Bnonn Tennant (the B is silent)

Where a recovering ex-atheist skewers things with a sharp two-edged sword

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2 rough alternative arguments that spiritual gifts continue

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2 minutes to read Independent lines of evidence seem to converge on a continuationist position.

I am not particularly up with the play on the debate over charismata, so quite possibly I will say nothing new. But two separate lines of argument occurred to me today based on Matthew 24:24. I’ll sketch them below.

For false messiahs and false prophets will appear, and will produce great signs and wonders in order to deceive, if possible, even the elect. Matthew 24:24; cf 2 Thess 2:9-10; Rev 13:14

Jesus takes for granted here that signs and wonders are still available to false messiahs and prophets. Not merely a single, eschatological figure, but to numerous false representatives of God. This suggests two arguments that run parallel to this fact:

1. An a fortiori argument

  1. How much more excellent will God’s works among his people tend to be, than Satan’s works among the reprobate?
  2. Satan’s works among the reprobate include great signs and wonders.
  3. Therefore, how much more excellent will God’s works among his people tend to be, even than great signs and wonders?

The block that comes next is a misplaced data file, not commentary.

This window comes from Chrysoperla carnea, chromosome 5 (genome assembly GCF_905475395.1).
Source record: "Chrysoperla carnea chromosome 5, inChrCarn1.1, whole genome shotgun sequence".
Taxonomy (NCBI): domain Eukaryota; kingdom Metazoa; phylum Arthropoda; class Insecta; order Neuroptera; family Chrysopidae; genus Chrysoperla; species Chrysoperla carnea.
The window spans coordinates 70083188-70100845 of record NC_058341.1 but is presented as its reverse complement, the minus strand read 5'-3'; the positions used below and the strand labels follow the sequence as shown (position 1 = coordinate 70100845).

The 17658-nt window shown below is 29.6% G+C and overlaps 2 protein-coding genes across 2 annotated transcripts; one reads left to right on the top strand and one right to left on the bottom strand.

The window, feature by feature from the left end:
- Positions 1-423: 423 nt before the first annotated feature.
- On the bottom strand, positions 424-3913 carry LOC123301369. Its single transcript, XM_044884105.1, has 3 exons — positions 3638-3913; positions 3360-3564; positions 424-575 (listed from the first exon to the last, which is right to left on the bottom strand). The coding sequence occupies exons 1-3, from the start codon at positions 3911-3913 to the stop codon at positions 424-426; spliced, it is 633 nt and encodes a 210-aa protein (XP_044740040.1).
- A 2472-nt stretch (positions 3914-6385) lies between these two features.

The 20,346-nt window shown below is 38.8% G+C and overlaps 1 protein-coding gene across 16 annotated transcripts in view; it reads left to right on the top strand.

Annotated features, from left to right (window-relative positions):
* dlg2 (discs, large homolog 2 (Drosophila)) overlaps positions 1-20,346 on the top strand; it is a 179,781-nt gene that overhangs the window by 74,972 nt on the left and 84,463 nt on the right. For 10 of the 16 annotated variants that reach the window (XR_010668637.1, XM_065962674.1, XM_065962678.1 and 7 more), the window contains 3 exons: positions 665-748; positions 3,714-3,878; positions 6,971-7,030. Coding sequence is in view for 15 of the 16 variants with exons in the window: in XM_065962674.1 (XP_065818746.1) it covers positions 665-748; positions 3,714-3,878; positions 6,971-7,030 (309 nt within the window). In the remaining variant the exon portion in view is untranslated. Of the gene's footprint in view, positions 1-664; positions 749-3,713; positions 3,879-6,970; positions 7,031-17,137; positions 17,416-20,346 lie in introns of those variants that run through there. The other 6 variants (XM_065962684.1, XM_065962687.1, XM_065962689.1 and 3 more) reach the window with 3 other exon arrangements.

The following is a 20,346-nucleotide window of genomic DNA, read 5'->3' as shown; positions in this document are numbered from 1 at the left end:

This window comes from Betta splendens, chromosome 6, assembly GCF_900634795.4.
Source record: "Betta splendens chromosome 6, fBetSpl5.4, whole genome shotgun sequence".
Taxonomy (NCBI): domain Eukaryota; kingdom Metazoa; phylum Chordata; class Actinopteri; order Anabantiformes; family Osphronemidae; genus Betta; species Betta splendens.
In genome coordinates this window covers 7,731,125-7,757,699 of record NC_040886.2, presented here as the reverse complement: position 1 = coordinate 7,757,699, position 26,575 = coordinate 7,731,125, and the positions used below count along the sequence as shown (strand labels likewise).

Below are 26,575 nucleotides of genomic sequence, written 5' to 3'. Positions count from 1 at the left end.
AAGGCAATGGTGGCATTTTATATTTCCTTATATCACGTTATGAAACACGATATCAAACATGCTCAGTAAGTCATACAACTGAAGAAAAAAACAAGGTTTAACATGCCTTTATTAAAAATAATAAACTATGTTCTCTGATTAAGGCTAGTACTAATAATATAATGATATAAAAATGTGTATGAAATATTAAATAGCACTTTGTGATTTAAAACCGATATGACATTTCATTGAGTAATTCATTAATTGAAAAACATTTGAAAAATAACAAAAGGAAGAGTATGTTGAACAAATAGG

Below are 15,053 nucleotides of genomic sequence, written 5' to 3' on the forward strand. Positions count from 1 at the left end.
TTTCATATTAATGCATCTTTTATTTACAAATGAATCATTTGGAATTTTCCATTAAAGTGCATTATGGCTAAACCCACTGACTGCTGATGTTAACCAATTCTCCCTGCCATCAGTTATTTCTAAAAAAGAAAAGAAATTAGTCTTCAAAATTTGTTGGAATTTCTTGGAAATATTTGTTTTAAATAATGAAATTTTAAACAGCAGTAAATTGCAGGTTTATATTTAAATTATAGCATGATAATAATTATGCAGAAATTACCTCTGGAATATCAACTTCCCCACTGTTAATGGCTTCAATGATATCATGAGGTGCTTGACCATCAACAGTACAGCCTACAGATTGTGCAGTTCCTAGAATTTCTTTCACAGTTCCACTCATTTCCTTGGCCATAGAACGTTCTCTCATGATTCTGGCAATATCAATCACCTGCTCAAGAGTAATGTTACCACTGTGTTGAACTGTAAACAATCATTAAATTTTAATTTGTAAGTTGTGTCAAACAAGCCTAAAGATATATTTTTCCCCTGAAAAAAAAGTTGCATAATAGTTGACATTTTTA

2. A presuppositional argument

When I say “presuppositional” I mean that Jesus’ prophesy in Matthew 24:24 seems to make sense only if he presupposed that spiritual gifts would continue in the church:

  1. If signs and wonders have ceased among God’s people, they would not appear to be authentic works of God that might deceive the elect
  2. But the signs and wonders of false prophets do appear so authentic as to deceive, if possible, even the elect
  3. Therefore, signs and wonders have not ceased among God’s people

These arguments are, of course, merely sketches. Perhaps they could be refined, or perhaps they can be attenuated to have no force at all. But I found them interesting.


Dr P

Per the a fortiori element, ar God’s works among His people today the same as signs and wonders in previous times?

The presuppositional argument is also weak: let’s say that signs and wonders have ceased, but someone does something so inexplicable or so like a sign/wonder in Scripture that certain Christians vegin to doubt their convictions and believe the purported sign? In such a case a false prophet would appear real despite the fact that signs and wonders have ceased. If htey have not, how would one distinguish between true and false ones?

Dr P